What Does a Marketing Manager Do?

Learn About the Salary, Required Skills, & More

A day in the life of a marketing manage: Work with product development teams to manage new product, research and evaluate new product opportunities analyze the effectiveness of a company's marketing efforts and sales campaigns

The Balance / Maddy Price

Marketing managers are expected to contribute a great deal to the effectiveness of a company. They identify products and markets, suggest sales strategies and approaches, and measure the results of all of the efforts. They're also responsible for all efforts of the marketing department and staff.

Approximately 218,300 marketing managers were employed in the U.S. in 2016. About a quarter of them worked in professional, technical, and scientific services.

Marketing Manager Duties & Responsibilities

The responsibilities of marketing managers can depend on the mediums in which they work, but some common duties include:

  • Research and evaluate new product opportunities, demand for potential products, and customer needs and insights.
  • Execute marketing strategy and the execution of plans for existing products.
  • Serve as a partner to finance and product development in determining the viability of potential markets before the production of a product.
  • Work with product development teams to manage new product development.
  • Manage launch campaigns for new products.
  • Manage distribution channels for products.
  • Ensure effective, branded marketing communications, including the company website, print communication, and advertising.
  • Manage media and marketing staff and external PR agencies.

Overall, marketing managers analyze the effectiveness of all a company's marketing efforts and sales campaigns.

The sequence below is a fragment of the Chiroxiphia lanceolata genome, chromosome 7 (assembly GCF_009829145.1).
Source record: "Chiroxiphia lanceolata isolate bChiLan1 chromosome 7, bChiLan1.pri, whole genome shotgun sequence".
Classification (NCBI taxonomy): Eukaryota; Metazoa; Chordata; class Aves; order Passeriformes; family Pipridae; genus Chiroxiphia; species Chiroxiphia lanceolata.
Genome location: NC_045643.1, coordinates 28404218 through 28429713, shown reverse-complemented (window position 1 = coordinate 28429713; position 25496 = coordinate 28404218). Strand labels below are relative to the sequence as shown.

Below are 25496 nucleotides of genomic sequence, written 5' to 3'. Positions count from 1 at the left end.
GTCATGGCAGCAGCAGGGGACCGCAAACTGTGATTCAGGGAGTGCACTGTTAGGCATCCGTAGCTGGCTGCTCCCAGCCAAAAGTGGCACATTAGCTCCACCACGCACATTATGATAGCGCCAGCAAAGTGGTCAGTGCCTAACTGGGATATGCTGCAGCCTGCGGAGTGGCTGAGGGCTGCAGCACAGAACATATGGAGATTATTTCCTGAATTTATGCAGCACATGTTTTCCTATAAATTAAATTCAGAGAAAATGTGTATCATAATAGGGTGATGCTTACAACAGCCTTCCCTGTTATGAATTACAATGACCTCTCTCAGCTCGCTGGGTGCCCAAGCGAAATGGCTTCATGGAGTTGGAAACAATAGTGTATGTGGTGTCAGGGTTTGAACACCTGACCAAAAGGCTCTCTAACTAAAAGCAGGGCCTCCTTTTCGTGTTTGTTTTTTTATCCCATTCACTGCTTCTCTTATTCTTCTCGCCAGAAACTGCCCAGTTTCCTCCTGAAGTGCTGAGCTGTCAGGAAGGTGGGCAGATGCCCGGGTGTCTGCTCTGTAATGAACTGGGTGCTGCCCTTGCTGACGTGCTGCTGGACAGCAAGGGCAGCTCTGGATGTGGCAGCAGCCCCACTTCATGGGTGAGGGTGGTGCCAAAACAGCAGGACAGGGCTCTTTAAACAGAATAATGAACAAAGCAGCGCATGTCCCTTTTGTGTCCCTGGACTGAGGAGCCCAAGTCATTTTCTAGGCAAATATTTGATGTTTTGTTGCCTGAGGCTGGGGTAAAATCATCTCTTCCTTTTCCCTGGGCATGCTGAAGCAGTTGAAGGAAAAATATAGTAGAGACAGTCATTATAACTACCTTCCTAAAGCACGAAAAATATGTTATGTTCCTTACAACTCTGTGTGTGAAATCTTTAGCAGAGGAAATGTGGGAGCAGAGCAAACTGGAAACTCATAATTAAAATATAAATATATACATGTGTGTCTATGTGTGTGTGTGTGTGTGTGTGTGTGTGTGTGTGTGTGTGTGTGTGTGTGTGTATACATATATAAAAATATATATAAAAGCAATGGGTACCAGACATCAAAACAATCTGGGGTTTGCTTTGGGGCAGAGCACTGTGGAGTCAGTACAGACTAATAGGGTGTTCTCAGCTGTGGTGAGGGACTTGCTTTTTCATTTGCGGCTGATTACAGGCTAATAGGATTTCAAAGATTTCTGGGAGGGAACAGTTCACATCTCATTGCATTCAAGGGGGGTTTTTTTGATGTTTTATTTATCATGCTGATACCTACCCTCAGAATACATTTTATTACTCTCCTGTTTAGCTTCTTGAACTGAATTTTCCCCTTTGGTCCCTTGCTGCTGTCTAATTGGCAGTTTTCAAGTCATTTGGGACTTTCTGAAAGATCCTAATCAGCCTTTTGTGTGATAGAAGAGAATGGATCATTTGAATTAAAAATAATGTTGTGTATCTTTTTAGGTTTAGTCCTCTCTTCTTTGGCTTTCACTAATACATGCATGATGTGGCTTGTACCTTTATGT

Marketing Manager Salary

The most highly paid marketing managers work in professional, technical, and scientific services.

  • Median Annual Salary: $134,290 ($64.56/hour)
  • Top 10% Annual Salary: More than $208,000 ($100.00/hour)
  • Bottom 10% Annual Salary: Less than $69,840 ($33.58/hour)

Source: U.S. Bureau of Labor Statistics, 2018

Education, Training & Certification

Those looking for a career as a marketing manager should ideally have a college degree and some considerable experience.

  • Education: At a minimum, you should have a Bachelor's Degree in marketing or a related field. A master's degree in business or marketing is preferred.
  • Experience: The value of experience can't be overstated. This is often a work-your-way up position. Ideally, you'll have 10 years or more of progressively more responsible positions in marketing, preferably in a similar industry if not within your own firm. You should have experience supervising and managing a professional marketing staff.

Marketing Manager Skills & Competencies

These are the most important qualifications of a marketing manager.

  • Communication skills: You should be a strong, effective communicator, and exhibit effectiveness in holding conversations with customers, customer evangelism, and customer-focused product development and outreach.
  • Leadership skills: You should possess the ability to coordinate the efforts of a large team of diverse, creative employees in an environment of constant change.
  • Digital skills: You should be well versed in internet advertising and media. Those with digital experience have the best employment prospects. A social media strategy with a demonstrated track record on Facebook, Twitter, and other social media outlets that are significant in company outreach can be invaluable.
  • Perception: You should have a demonstrated ability to see the big picture so you can provide useful advice and input across the company.

Job Outlook

Along with advertising and promotions managers, the U.S. Bureau of Labor Statistics anticipates job growth in this field of about 10% from 2016 through 2026. This is faster than the average of all other occupations.

Work Environment

You'll be working in tandem with top executives, often in the most comfortable surroundings a firm has to offer. Travel isn't uncommon, however, to meet with clients and attend media events. Looming deadlines and internal pressures can be stressful.

Work Schedule

Most marketing managers work full-time. You can usually count on having weekends and holidays off, but some additional hours can be required when a problem arises or the company is facing a particular challenge.

How to Get the Job


Those with digital experience in internet advertising and media might have the best employment prospects.


Experience in the global marketplace is a strong plus, particularly in the area of managing global marketing teams or agencies.

Comparing Similar Jobs

Some similar jobs and their median annual pay include: 

Source: U.S. Bureau of Labor Statistics, 2018